Summary The Design Lab and SAP co-designed an online resource community to help university faculty facilitate design-led classes. By providing this support, we aimed to increase student exposure to design thinking.
Contributions As a User Researcher, I helped with conducting user interviews, journey mapping, storyboarding, and rapid prototyping.
Affiliations UC San Diego Design Lab, SAP
While design thinking is highly praised in the industry, college graduates aren't always proficient with the mindset. From interviewing stakeholders to drawing prototypes, most design thinking steps are about hands-on practices -- something that the traditional, exam-based classrooms lack.
How do we provide students with these design opportunities? From our research, there are many alternative pathways to take -- from DFA to hackathons and more -- however, not all students can afford to partake in them. For this reason, we shifted our focus onto convincing educators to provide these opportunities within classrooms.
For educators who are used to teaching a lecture-based classroom, transitioning to a project-based pedagogy can be difficult. In fact, it's reported that it takes almost 3x the effort; this includes creating project prompts, planning grading rubrics, and more. With this constraint, we asked: how might we make this transition easier, such that educators can effectively run a design-led classroom?
Before betting what would make the transition easier, we wanted to understand what goes into course planning. With 5 in-depth interviews and 3 days of participant observation, here are what we consistently observed:
Looking at our observations, one thing became clear: quality resources can help faculty in teaching and course-planning. Naturally, our seed idea was a holistic resource kit. We started with a persona, created her journey map, sketched some rough wireframes, and considered how this kit would tie to our users' overall journey.
Celia Reid is a Professor of Computer Science at a large university. She is well-connected and tech-savvy; she cares about her students and works well with her TA's. Celia is familiar with how to manage a design-led curriculum, although she's not an expert. She's open to experimenting the way she runs her classrooms; however, with her busy schedules, it's only realistic if planning for the experimentation isn't time-consuming.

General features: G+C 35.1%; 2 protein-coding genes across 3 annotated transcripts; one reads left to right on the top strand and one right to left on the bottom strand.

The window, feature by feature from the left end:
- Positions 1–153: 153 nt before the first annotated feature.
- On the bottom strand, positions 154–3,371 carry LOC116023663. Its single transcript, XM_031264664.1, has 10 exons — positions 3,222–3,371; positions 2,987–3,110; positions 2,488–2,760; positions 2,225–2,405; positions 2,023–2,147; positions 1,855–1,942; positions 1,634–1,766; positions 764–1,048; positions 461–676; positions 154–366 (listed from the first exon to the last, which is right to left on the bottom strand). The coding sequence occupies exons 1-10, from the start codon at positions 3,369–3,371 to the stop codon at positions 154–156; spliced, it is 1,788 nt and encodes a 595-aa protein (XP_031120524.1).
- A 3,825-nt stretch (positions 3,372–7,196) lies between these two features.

After we iterated on the user journey with feedback from faculty, we started brainstorming elements that would satisfy/better each experience moment. Overall and briefly, here are some insights:
Our bet was this: if we can provide reputable resources and a trustworthy community to support faculty in running a design-led classroom, then they will be convinced to try it out, resulting in students learning practical, design thinking skills. The key was to show that it is well worth the effort to transition from a lecture-based to a design-led classroom. The result of our ideation was a platform that not only provides these resources, but also connects educators together, where they can share their stories and engage in discussions. Particularly, we used a cookbook metaphor -- in which educators are chefs and resources are recipes; by integrating these recipes and curating the flavors, educators can successfully brew a design-led class.
We card-sorted some recurring concerns we heard from faculty. Three themes emerged:
How should we name these categories? Initially, we named them lessons (lessons to teach in class), methods (management methods), and courses (example courses) respectively. However, users reported that 1. they thought methods meant "design thinking methods" and 2. they were unsure of what lesson meant. Additionally, we also considered naming classroom management as tips, but that was rejected because some faculty mentioned its negative connotations. For those reasons, we finalized the names to methods, class management, and courses; users perceived them well.